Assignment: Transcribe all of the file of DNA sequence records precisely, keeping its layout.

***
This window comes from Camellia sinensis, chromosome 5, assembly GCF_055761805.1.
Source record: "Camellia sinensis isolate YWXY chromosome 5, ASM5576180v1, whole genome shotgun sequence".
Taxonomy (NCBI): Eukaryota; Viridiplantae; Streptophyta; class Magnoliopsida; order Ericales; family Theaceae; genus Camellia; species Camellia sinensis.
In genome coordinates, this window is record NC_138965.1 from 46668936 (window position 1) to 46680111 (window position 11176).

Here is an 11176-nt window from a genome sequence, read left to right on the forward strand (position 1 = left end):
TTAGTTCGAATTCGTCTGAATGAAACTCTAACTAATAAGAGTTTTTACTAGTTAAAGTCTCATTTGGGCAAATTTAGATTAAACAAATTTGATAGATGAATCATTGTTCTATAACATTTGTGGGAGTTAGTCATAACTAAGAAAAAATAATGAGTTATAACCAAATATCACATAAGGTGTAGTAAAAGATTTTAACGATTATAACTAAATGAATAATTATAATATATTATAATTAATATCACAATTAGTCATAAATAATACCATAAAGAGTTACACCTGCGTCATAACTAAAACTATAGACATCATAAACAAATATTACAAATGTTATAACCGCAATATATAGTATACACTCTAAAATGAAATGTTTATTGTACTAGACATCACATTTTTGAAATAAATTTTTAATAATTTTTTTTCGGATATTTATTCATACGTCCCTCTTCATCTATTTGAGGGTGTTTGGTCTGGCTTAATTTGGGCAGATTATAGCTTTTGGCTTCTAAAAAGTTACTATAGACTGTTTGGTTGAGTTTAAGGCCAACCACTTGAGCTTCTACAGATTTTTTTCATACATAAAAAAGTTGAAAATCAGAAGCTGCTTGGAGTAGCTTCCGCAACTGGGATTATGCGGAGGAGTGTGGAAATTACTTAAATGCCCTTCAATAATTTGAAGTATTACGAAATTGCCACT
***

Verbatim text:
This window comes from Camellia sinensis, chromosome 5, assembly GCF_055761805.1.
Source record: "Camellia sinensis isolate YWXY chromosome 5, ASM5576180v1, whole genome shotgun sequence".
Taxonomy (NCBI): Eukaryota; Viridiplantae; Streptophyta; class Magnoliopsida; order Ericales; family Theaceae; genus Camellia; species Camellia sinensis.
In genome coordinates, this window is record NC_138965.1 from 46668936 (window position 1) to 46680111 (window position 11176).

Here is an 11176-nt window from a genome sequence, read left to right on the forward strand (position 1 = left end):
TTAGTTCGAATTCGTCTGAATGAAACTCTAACTAATAAGAGTTTTTACTAGTTAAAGTCTCATTTGGGCAAATTTAGATTAAACAAATTTGATAGATGAATCATTGTTCTATAACATTTGTGGGAGTTAGTCATAACTAAGAAAAAATAATGAGTTATAACCAAATATCACATAAGGTGTAGTAAAAGATTTTAACGATTATAACTAAATGAATAATTATAATATATTATAATTAATATCACAATTAGTCATAAATAATACCATAAAGAGTTACACCTGCGTCATAACTAAAACTATAGACATCATAAACAAATATTACAAATGTTATAACCGCAATATATAGTATACACTCTAAAATGAAATGTTTATTGTACTAGACATCACATTTTTGAAATAAATTTTTAATAATTTTTTTTCGGATATTTATTCATACGTCCCTCTTCATCTATTTGAGGGTGTTTGGTCTGGCTTAATTTGGGCAGATTATAGCTTTTGGCTTCTAAAAAGTTACTATAGACTGTTTGGTTGAGTTTAAGGCCAACCACTTGAGCTTCTACAGATTTTTTTCATACATAAAAAAGTTGAAAATCAGAAGCTGCTTGGAGTAGCTTCCGCAACTGGGATTATGCGGAGGAGTGTGGAAATTACTTAAATGCCCTTCAATAATTTGAAGTATTACGAAATTGCCACT